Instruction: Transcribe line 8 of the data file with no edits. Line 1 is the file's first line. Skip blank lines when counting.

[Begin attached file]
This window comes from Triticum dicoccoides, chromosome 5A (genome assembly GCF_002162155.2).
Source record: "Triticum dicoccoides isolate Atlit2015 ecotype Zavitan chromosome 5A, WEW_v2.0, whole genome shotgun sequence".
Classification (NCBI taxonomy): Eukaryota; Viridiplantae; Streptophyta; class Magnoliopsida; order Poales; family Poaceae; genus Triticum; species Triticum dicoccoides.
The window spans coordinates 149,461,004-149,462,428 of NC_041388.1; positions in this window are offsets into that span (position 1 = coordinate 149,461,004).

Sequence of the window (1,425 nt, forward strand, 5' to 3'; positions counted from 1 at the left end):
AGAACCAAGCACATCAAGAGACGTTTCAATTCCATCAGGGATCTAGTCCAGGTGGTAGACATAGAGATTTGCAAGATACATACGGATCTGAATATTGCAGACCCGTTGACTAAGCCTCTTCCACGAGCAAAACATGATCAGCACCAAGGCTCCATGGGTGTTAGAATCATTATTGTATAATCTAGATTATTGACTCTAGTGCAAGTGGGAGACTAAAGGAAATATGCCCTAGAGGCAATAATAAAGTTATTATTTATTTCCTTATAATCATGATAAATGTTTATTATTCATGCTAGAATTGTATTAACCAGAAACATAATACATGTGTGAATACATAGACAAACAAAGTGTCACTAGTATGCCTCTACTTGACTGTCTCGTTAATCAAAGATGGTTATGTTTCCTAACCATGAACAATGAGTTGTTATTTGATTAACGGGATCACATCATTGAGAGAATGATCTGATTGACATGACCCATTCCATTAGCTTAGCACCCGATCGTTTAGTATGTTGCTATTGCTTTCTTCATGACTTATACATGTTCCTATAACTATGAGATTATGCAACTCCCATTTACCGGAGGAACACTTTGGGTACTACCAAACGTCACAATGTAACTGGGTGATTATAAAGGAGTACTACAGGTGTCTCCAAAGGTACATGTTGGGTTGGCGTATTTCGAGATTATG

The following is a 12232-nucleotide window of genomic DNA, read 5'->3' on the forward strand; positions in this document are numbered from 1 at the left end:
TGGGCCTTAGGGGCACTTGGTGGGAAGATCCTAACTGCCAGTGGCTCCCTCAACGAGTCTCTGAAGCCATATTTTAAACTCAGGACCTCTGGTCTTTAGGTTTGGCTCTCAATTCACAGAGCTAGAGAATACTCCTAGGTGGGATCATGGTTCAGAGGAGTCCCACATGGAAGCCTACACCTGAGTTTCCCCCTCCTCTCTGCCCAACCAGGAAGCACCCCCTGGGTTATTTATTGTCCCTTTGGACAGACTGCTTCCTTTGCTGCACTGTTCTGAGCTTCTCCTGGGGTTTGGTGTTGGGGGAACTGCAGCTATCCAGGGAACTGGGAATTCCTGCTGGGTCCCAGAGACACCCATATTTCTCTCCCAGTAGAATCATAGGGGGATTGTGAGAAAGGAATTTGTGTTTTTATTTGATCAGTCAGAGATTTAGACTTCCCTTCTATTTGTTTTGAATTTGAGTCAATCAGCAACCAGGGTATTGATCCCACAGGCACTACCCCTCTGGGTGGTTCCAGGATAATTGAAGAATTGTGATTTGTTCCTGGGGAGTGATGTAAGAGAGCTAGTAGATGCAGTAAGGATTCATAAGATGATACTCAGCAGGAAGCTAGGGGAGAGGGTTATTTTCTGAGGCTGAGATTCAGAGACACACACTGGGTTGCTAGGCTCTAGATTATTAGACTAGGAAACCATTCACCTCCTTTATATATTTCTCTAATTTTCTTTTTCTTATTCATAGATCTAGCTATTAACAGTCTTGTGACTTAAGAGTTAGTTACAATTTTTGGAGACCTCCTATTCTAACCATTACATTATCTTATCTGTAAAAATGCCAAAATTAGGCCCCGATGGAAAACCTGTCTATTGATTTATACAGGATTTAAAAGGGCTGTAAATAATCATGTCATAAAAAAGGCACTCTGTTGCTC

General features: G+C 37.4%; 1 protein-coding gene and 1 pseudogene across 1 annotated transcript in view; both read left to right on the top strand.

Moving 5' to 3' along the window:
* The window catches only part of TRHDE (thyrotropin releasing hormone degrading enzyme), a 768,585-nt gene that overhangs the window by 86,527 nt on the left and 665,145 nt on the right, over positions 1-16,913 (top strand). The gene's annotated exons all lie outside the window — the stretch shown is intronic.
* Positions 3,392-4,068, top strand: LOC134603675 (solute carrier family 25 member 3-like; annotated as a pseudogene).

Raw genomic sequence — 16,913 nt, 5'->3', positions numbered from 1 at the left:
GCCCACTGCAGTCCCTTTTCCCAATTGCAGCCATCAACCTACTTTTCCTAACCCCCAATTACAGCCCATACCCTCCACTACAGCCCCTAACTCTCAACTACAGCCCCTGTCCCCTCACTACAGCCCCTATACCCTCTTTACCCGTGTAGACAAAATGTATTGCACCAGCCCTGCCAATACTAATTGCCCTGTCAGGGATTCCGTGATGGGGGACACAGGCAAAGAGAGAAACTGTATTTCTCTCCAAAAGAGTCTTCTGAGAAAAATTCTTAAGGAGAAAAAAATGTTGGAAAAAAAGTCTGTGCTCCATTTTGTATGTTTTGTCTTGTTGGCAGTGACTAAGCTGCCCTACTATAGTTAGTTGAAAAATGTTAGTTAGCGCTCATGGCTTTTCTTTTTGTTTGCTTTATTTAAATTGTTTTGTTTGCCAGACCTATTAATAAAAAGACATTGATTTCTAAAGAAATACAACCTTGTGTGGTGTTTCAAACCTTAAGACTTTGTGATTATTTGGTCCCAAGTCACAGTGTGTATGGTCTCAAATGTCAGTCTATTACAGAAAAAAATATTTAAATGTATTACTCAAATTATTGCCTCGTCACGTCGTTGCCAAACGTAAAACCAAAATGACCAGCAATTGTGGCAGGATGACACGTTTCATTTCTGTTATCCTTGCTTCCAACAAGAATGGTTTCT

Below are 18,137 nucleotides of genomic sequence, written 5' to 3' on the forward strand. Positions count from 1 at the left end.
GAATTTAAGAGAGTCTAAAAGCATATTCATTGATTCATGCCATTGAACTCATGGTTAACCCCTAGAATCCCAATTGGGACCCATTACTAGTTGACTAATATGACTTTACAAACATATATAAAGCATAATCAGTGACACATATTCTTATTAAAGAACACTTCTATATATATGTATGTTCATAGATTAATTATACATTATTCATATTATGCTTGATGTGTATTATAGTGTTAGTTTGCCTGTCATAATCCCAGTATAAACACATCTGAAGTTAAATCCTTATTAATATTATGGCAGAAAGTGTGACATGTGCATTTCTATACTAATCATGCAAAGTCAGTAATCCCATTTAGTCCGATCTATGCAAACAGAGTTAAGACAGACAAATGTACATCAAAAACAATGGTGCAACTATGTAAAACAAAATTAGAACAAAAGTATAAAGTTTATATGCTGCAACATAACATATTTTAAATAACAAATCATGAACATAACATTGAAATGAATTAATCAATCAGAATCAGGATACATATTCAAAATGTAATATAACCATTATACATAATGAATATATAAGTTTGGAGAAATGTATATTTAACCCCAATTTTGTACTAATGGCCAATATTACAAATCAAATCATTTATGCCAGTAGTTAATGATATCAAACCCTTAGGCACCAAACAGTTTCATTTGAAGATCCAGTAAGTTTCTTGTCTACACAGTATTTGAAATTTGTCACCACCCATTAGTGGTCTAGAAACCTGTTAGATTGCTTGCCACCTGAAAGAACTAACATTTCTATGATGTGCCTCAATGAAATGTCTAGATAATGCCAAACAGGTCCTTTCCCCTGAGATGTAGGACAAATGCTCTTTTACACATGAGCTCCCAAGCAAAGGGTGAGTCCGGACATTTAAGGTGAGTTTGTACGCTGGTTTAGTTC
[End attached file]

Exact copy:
TGGGCCTTAGGGGCACTTGGTGGGAAGATCCTAACTGCCAGTGGCTCCCTCAACGAGTCTCTGAAGCCATATTTTAAACTCAGGACCTCTGGTCTTTAGGTTTGGCTCTCAATTCACAGAGCTAGAGAATACTCCTAGGTGGGATCATGGTTCAGAGGAGTCCCACATGGAAGCCTACACCTGAGTTTCCCCCTCCTCTCTGCCCAACCAGGAAGCACCCCCTGGGTTATTTATTGTCCCTTTGGACAGACTGCTTCCTTTGCTGCACTGTTCTGAGCTTCTCCTGGGGTTTGGTGTTGGGGGAACTGCAGCTATCCAGGGAACTGGGAATTCCTGCTGGGTCCCAGAGACACCCATATTTCTCTCCCAGTAGAATCATAGGGGGATTGTGAGAAAGGAATTTGTGTTTTTATTTGATCAGTCAGAGATTTAGACTTCCCTTCTATTTGTTTTGAATTTGAGTCAATCAGCAACCAGGGTATTGATCCCACAGGCACTACCCCTCTGGGTGGTTCCAGGATAATTGAAGAATTGTGATTTGTTCCTGGGGAGTGATGTAAGAGAGCTAGTAGATGCAGTAAGGATTCATAAGATGATACTCAGCAGGAAGCTAGGGGAGAGGGTTATTTTCTGAGGCTGAGATTCAGAGACACACACTGGGTTGCTAGGCTCTAGATTATTAGACTAGGAAACCATTCACCTCCTTTATATATTTCTCTAATTTTCTTTTTCTTATTCATAGATCTAGCTATTAACAGTCTTGTGACTTAAGAGTTAGTTACAATTTTTGGAGACCTCCTATTCTAACCATTACATTATCTTATCTGTAAAAATGCCAAAATTAGGCCCCGATGGAAAACCTGTCTATTGATTTATACAGGATTTAAAAGGGCTGTAAATAATCATGTCATAAAAAAGGCACTCTGTTGCTC